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Heat warnings blanket much of country




Thursday, August 3, 2006; Posted: 12:52 p.m. EDT (16:52 GMT)


NEW YORK (AP) -- The sweltering heat that was confirmed in at least a dozen deaths in the East and Midwest this week was not unusual for Iman Arbab.


"For me, 100 degrees -- it's normal," said Arbab, 57, a native of Sudan who sells newspapers from a crate outside Penn Station in Manhattan.


But even he admitted he was getting a little fed up.


"When you're young, you don't feel it," Arbab said Thursday morning. "When you get old, you feel it."


After two days of triple-digit temperatures, the region was in for another day of steamy weather Thursday. (Watch to see what may follow the hottest seven months ever -- 1:44)


The heat wasn't expected to break until a cold front moves through overnight Thursday and pushes Friday temperatures down, said National Weather Service meteorologist Tim Morrin.


The weather service again posted heat warnings from Massachusetts to South Carolina and in parts of Oklahoma.


At 6:30 a.m. Thursday, sweat was already dripping down Alex Williams' forehead as he rolled a handtruck bearing a 175-pound beer keg off his un-airconditioned truck in Manhattan. The National Weather Service said the temperature was around 83, but with a "feels like" rating of 89.


"I drink lots of water -- but no beer," said Williams, of Brooklyn.


By midmorning, the mercury was at 90 in New York City, 92 in Philadelphia and Boston, and 97 in Richmond, Virginia. Baltimore was at 99. With the humidity, temperatures felt like 100 or higher.


Since Sunday, heat was confirmed to have played a role in at least 12 deaths in the Midwest and East, plus one in Oklahoma. At least eight deaths were suspected as being related to the heat.


In Illinois, at least six heat-related deaths were confirmed in Cook County since Sunday, and police believe that another six deaths in Chicago on Wednesday could be heat-related. Four deaths were reported in Maryland, including three elderly victims who did not have air conditioning, officials said.


A 15-year-old high school football player died Tuesday in Georgia, one day after collapsing at a practice. In Pennsylvania, a 74-year-old custodian was found dead in bed, his heart disease aggravated by the heat.


In Oklahoma, authorities said a 92-year-old man found near his car Tuesday died of heat-related causes.


The suspected deaths included an 18-month-old boy who was found dead Wednesday in a van in Kentucky and a 50-year-old construction worker who collapsed in Michigan Wednesday.


A heat wave was blamed for as many as 164 deaths last month in California, and Gov. Arnold Schwarzenegger said Wednesday that he asked the federal government for loans to farmers who suffered more than $1 billion in losses.


Wednesday's high hit a record-breaking 102 at LaGuardia Airport in New York. The mercury hit 99 at Ronald Reagan Washington National Airport, and Baltimore and Philadelphia each climbed into the upper 90s.


Even on Massachusetts' Cape Cod, usually a haven during the steamiest weather, residents were baking. "The water just pours off of you," said Carla Sullivan, the dockmaster at Hyannis Marina. "This is Texas hot."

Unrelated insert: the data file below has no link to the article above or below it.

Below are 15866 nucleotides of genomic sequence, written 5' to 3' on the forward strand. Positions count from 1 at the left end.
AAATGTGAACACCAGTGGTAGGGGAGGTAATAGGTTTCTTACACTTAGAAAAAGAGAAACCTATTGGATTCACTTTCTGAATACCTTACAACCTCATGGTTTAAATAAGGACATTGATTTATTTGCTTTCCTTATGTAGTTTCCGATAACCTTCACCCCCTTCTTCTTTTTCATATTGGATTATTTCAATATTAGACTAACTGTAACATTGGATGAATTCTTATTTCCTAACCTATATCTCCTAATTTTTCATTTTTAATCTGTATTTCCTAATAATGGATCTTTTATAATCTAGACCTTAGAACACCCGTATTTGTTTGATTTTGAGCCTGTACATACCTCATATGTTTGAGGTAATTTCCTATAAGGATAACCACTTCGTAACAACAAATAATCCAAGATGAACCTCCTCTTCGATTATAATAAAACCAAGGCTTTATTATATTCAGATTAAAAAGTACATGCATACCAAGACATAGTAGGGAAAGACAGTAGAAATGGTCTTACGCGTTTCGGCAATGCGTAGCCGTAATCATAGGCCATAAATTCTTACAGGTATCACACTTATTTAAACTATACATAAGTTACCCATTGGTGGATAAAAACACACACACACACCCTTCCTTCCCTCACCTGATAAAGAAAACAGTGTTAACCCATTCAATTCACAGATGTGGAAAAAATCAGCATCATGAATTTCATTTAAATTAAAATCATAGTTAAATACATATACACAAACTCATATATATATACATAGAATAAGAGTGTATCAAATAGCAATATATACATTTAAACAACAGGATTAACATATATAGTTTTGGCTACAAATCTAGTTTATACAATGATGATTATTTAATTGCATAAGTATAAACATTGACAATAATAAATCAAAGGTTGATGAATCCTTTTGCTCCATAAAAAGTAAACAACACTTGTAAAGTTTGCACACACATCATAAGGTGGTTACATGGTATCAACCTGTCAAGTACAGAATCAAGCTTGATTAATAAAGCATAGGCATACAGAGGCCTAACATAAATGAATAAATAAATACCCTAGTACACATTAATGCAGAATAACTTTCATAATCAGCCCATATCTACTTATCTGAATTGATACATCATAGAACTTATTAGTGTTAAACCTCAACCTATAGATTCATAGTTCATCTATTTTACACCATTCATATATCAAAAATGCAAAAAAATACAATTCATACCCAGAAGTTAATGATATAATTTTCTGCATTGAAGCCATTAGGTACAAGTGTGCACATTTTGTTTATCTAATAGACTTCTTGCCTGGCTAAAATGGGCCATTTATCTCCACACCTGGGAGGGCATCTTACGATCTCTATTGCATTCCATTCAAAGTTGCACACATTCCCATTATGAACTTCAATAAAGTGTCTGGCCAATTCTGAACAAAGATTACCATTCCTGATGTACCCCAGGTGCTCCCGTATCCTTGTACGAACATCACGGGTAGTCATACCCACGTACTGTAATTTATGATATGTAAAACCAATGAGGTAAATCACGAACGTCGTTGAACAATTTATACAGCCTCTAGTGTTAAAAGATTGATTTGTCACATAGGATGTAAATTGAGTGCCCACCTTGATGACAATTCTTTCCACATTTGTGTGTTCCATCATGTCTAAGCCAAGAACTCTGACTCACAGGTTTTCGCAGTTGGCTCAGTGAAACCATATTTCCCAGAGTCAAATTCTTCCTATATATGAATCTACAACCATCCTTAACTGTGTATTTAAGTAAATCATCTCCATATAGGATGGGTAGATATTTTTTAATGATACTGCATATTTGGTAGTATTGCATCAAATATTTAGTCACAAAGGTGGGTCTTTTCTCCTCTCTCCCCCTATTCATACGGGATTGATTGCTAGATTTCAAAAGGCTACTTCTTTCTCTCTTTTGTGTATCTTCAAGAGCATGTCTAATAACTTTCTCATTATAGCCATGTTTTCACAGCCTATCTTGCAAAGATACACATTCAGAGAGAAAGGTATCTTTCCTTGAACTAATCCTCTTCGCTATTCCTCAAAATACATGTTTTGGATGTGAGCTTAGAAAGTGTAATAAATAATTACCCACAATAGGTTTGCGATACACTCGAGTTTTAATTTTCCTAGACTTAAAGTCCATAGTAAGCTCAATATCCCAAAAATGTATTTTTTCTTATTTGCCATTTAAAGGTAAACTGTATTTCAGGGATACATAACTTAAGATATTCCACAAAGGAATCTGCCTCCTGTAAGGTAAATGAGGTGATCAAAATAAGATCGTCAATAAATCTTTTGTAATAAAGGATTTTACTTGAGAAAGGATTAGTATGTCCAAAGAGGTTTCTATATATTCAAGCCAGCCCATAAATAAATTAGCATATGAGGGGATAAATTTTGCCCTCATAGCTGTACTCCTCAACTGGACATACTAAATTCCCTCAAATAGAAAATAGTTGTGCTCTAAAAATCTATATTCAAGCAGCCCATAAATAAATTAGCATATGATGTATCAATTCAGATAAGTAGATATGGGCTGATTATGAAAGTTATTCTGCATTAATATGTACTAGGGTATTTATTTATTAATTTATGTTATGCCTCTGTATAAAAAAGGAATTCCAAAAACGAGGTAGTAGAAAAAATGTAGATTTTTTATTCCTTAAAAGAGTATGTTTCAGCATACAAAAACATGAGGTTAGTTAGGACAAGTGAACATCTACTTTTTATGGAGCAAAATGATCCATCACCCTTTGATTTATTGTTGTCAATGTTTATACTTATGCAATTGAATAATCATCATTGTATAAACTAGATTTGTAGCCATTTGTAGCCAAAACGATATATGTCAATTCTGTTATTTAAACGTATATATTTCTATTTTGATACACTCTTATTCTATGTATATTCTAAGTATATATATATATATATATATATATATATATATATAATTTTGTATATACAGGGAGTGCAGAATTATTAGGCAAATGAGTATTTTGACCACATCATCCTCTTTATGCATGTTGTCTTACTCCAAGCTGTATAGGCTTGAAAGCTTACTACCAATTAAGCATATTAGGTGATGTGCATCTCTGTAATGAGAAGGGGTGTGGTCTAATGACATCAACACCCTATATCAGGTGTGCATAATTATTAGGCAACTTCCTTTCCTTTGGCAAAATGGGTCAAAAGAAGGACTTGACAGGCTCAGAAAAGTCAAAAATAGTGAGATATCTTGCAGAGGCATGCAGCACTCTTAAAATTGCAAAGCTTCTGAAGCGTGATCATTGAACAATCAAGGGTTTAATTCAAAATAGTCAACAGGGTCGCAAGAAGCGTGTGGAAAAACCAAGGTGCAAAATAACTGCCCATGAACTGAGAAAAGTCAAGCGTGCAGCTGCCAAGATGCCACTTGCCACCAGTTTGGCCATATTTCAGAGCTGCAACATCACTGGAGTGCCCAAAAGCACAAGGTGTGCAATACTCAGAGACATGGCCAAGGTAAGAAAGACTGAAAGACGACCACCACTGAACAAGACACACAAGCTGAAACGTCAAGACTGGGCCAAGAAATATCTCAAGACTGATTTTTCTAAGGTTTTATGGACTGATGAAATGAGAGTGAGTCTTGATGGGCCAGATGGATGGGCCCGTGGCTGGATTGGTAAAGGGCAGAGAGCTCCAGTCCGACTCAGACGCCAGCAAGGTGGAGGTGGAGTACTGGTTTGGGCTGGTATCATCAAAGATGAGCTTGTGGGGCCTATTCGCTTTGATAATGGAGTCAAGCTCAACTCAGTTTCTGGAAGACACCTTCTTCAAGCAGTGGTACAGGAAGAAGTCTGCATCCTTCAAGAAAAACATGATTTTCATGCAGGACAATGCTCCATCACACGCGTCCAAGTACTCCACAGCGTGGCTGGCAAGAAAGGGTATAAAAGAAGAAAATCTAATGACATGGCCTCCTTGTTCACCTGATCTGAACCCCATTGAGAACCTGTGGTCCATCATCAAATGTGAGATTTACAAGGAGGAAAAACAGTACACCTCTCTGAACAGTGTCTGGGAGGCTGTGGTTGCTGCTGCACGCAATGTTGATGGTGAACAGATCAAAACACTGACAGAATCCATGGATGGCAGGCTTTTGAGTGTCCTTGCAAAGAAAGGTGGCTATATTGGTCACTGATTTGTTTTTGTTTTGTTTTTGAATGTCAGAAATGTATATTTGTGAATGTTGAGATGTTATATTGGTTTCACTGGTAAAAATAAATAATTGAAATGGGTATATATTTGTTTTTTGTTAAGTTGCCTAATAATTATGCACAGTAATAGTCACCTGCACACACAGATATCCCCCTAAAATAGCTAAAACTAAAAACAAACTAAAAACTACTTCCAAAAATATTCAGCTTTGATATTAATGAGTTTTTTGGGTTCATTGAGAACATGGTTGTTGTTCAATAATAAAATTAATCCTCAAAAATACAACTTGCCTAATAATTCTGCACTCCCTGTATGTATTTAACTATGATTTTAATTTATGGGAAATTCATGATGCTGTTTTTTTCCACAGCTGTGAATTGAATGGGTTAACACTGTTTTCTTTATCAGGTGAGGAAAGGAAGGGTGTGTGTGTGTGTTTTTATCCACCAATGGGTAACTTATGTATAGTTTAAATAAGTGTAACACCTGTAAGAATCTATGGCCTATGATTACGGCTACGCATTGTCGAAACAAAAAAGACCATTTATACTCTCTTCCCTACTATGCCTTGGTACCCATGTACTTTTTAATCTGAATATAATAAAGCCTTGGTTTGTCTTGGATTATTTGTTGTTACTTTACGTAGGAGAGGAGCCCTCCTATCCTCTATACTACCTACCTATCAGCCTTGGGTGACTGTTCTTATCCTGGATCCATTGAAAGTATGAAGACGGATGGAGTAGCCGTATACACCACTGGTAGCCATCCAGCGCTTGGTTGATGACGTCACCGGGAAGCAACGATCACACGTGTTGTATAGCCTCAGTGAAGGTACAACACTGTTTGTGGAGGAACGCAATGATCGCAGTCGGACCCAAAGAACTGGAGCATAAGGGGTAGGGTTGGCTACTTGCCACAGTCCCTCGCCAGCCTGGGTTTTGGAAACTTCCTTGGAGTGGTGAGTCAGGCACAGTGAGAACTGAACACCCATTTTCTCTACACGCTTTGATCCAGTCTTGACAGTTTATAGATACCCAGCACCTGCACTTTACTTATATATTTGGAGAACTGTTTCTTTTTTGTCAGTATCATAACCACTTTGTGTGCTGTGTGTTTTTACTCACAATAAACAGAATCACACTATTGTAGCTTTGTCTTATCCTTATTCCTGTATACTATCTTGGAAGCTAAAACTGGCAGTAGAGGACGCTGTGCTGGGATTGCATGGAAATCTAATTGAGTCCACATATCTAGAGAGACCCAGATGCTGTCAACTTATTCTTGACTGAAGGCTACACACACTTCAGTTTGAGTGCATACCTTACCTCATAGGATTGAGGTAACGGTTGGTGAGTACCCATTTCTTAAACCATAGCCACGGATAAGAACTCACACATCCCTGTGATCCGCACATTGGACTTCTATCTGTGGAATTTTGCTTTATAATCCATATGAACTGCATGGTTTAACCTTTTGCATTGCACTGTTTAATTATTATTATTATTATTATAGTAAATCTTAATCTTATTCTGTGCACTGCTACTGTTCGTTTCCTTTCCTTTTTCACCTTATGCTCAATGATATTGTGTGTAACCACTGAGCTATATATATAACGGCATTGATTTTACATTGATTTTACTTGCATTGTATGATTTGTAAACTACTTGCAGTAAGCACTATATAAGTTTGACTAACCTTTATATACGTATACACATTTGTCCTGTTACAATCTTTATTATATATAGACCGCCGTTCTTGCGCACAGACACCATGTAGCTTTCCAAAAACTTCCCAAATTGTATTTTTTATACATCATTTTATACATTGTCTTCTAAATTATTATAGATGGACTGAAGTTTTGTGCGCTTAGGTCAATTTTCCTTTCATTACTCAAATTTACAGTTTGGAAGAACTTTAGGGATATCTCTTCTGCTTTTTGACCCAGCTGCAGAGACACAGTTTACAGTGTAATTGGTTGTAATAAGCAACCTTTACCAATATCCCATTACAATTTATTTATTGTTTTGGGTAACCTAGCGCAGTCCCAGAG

Utility officials urged people to resist cranking up air conditioners amid heavy electric demand. Consolidated Edison, the utility that serves customers in and around New York City, set its second record in two days for peak demand.


On Thursday morning, Con Ed said it had underground electrical problems on Manhattan's East side that left about 5,600 customers -- roughly 22,400 people -- without power in and around New York City. On Long Island, LIPA had almost 12,000 people without power early Thursday.

Concern for homeless, concert-goers, animals


In Queens, some residents found themselves in the dark again after recovering from a 10-day outage in late July. That included grocer Salm Ali, who said he had to throw out $17,000 worth of produce last time.


Some Massachusetts residents were thrown into the dark Wednesday night because of thunderstorms, while in Stamford, Connecticut, Connecticut Light & Power cut electricity to some downtown businesses after two circuits failed.


In New York City, teams patrolled the streets, looking for homeless people and encouraging them to head to air-conditioned drop-in centers, carrying water and checking for dehydration. Officials in Washington also were going door-to-door to get people to go to cooling centers, said Mark Brown, deputy director of the city's Emergency Management Agency.


As a precaution, the Dixie Chicks postponed an outdoor concert at Jones Beach Amphitheater on Long Island. In Fitchburg, Massachusetts, about 40 people attending a Warped Tour outdoor concert were taken to a hospital and treated for dehydration.


Nearly three dozen New York-area children and an adult returning from a trip to Dorney Park in Allentown, Pennsylvania, were treated for heat-related illnesses when air conditioners malfunctioned on buses, said John Bate, emergency management director for Hellertown.


In Boston, animals at the Franklin Park Zoo were kept cool with sprinklers and frozen treats. The African wild dogs and lions got frozen blood; the primates received frozen fruit juice.


"It's a matter of taste, I guess," zoo president John Linehan said.


The heat wasn't terrible for everyone, however.


Costas Katemis, a fruit vendor outside Boston's South Station, was drenched in sweat as he handled brisk sales of peaches, plums and nectarines. But he didn't mind.


"I've been here when it's been 10 below zero, and the fruit actually freezes, so this weather is no problem," he said.






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